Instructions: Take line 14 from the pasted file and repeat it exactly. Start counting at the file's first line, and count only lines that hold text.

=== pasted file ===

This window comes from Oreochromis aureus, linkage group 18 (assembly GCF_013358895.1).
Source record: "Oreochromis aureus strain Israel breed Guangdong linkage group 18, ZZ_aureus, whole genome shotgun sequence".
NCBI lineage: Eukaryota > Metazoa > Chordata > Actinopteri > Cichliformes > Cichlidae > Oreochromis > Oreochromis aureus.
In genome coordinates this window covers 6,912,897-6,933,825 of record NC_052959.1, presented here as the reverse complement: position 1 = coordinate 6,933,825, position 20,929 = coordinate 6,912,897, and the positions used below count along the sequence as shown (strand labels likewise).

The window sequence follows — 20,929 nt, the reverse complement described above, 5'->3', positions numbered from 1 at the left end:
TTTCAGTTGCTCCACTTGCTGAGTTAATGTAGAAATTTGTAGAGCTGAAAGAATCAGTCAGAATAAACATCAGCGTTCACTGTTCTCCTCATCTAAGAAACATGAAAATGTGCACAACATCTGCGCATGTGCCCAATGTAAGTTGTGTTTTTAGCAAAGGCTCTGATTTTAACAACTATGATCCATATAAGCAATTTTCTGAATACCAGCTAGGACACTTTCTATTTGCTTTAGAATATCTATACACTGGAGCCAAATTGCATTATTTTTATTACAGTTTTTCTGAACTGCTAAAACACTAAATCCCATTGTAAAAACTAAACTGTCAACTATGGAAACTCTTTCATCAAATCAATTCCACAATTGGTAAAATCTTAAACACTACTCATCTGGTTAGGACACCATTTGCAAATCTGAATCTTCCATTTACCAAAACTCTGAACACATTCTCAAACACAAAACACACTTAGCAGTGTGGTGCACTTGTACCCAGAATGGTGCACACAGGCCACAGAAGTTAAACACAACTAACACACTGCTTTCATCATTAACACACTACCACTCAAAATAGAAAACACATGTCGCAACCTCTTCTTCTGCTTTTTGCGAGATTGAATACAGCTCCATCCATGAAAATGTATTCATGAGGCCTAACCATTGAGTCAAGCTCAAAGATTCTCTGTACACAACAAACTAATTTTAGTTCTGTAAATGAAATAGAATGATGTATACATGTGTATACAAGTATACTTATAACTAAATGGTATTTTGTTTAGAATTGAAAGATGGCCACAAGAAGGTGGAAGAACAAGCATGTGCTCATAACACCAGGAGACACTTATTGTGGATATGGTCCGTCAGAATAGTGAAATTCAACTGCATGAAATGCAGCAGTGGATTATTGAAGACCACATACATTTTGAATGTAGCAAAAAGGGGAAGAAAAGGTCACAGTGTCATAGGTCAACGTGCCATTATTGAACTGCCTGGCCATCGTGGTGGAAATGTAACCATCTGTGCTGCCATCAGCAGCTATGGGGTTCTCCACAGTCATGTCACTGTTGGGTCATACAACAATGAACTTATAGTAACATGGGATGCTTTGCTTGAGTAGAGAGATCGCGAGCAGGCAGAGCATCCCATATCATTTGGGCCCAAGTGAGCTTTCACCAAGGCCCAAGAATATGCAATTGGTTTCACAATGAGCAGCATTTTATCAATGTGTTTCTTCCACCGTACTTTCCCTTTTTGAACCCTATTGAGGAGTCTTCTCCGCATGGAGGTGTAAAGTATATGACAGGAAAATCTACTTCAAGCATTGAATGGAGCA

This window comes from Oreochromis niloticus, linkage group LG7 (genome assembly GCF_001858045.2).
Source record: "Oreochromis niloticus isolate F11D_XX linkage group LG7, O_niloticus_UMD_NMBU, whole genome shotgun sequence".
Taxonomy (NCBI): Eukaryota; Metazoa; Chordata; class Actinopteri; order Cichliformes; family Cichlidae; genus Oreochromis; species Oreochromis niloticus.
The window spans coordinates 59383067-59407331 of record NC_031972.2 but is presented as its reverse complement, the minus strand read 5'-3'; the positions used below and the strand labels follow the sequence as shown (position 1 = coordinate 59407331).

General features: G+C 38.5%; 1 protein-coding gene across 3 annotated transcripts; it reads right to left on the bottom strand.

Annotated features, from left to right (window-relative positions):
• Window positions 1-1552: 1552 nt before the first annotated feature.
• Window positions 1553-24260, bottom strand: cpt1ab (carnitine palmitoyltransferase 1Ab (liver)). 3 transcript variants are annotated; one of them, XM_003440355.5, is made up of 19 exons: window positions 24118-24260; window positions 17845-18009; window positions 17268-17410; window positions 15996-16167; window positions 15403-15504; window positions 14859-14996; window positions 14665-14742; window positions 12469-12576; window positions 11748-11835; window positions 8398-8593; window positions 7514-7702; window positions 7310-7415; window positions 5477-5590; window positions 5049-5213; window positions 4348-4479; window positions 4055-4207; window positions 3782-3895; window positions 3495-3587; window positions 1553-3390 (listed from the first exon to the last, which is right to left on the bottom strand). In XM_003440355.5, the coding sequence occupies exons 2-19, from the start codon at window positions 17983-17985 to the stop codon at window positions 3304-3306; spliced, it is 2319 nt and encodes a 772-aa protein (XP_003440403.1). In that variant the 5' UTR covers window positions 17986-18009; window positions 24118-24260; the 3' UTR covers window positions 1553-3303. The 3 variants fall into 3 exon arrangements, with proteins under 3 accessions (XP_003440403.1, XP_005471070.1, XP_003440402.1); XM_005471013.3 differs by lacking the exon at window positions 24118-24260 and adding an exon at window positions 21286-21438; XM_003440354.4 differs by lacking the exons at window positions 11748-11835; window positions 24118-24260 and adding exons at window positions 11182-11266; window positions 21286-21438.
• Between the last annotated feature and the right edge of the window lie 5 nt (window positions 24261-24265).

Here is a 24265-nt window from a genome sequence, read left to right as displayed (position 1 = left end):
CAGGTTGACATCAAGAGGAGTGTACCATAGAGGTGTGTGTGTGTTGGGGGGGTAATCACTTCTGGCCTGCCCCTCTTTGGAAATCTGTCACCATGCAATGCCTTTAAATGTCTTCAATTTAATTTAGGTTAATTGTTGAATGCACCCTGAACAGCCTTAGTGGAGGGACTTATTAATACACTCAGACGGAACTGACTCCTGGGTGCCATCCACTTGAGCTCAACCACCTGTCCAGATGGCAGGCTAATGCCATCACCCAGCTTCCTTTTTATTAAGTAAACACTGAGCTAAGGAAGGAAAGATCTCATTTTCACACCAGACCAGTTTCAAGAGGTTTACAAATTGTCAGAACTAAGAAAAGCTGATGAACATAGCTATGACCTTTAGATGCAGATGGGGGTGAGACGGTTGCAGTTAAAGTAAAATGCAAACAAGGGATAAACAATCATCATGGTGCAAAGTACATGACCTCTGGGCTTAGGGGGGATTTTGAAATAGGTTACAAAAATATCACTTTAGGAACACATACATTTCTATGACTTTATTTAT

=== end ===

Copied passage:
• Window positions 1553-24260, bottom strand: cpt1ab (carnitine palmitoyltransferase 1Ab (liver)). 3 transcript variants are annotated; one of them, XM_003440355.5, is made up of 19 exons: window positions 24118-24260; window positions 17845-18009; window positions 17268-17410; window positions 15996-16167; window positions 15403-15504; window positions 14859-14996; window positions 14665-14742; window positions 12469-12576; window positions 11748-11835; window positions 8398-8593; window positions 7514-7702; window positions 7310-7415; window positions 5477-5590; window positions 5049-5213; window positions 4348-4479; window positions 4055-4207; window positions 3782-3895; window positions 3495-3587; window positions 1553-3390 (listed from the first exon to the last, which is right to left on the bottom strand). In XM_003440355.5, the coding sequence occupies exons 2-19, from the start codon at window positions 17983-17985 to the stop codon at window positions 3304-3306; spliced, it is 2319 nt and encodes a 772-aa protein (XP_003440403.1). In that variant the 5' UTR covers window positions 17986-18009; window positions 24118-24260; the 3' UTR covers window positions 1553-3303. The 3 variants fall into 3 exon arrangements, with proteins under 3 accessions (XP_003440403.1, XP_005471070.1, XP_003440402.1); XM_005471013.3 differs by lacking the exon at window positions 24118-24260 and adding an exon at window positions 21286-21438; XM_003440354.4 differs by lacking the exons at window positions 11748-11835; window positions 24118-24260 and adding exons at window positions 11182-11266; window positions 21286-21438.